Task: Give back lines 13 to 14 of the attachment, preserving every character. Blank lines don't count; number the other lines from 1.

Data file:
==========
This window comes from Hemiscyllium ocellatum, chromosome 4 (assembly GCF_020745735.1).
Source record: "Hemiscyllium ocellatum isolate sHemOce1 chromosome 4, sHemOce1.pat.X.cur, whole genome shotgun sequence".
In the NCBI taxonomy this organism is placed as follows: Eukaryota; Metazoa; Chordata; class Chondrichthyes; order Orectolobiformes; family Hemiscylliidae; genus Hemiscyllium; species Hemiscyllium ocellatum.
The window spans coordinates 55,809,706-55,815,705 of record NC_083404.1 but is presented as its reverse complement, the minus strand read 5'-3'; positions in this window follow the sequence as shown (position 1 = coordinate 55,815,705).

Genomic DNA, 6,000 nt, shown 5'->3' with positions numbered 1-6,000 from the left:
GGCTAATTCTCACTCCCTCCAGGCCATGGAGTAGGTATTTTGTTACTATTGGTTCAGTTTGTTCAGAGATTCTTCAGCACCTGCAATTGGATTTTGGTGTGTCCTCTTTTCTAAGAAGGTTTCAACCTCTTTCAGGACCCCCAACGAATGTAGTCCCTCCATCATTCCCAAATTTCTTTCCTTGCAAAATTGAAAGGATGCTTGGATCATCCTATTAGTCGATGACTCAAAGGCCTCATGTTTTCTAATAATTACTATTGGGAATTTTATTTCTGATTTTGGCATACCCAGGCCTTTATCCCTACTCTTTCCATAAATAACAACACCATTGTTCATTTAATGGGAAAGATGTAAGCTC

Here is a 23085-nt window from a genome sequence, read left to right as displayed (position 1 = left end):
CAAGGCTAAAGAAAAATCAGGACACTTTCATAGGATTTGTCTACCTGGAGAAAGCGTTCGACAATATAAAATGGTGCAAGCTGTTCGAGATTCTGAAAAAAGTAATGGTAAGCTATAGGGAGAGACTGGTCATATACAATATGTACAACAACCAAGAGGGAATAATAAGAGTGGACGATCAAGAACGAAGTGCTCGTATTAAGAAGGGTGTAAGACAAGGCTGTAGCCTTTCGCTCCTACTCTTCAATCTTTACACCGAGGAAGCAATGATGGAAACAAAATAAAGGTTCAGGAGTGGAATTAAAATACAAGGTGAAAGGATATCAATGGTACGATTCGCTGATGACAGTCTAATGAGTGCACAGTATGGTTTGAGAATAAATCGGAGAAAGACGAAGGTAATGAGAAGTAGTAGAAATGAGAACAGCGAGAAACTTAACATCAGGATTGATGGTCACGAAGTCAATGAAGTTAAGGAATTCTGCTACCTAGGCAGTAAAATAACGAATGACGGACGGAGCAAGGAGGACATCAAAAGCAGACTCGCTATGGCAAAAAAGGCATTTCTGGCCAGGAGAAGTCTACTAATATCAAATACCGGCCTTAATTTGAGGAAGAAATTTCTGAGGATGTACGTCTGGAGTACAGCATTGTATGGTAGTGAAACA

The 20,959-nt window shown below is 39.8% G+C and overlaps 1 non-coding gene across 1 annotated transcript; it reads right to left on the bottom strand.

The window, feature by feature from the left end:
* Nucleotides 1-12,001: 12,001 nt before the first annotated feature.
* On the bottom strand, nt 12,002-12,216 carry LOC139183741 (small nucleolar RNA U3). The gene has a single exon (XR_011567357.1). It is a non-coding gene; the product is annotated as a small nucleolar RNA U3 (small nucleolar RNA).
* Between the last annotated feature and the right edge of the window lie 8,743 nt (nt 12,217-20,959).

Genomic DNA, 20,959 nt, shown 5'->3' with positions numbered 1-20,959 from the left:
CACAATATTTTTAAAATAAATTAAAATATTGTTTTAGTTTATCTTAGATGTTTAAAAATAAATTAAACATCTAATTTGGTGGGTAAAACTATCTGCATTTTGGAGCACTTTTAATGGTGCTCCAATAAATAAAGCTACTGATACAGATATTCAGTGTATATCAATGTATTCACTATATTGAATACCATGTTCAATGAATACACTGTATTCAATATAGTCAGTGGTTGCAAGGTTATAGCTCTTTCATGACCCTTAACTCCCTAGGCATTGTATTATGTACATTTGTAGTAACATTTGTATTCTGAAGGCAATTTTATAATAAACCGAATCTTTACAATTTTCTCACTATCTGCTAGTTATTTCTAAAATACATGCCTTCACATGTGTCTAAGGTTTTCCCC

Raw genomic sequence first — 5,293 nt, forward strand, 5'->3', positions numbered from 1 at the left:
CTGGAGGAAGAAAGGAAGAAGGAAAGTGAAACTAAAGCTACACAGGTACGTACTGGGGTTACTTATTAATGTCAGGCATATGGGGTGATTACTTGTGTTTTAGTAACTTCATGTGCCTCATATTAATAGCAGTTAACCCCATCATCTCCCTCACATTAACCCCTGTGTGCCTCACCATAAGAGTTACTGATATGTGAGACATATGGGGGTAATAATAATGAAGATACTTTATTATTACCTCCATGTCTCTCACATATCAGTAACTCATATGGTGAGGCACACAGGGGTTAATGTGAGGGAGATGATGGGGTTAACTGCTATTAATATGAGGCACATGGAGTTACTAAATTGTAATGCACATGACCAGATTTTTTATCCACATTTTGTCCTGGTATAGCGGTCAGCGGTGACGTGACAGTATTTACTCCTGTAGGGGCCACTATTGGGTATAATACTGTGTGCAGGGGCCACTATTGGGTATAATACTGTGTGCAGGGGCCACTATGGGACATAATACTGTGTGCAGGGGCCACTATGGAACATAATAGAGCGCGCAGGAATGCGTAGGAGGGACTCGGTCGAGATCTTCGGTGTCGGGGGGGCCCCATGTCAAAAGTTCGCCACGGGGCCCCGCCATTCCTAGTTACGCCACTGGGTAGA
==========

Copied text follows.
* Between the last annotated feature and the right edge of the window lie 8,743 nt (nt 12,217-20,959).

Genomic DNA, 20,959 nt, shown 5'->3' with positions numbered 1-20,959 from the left: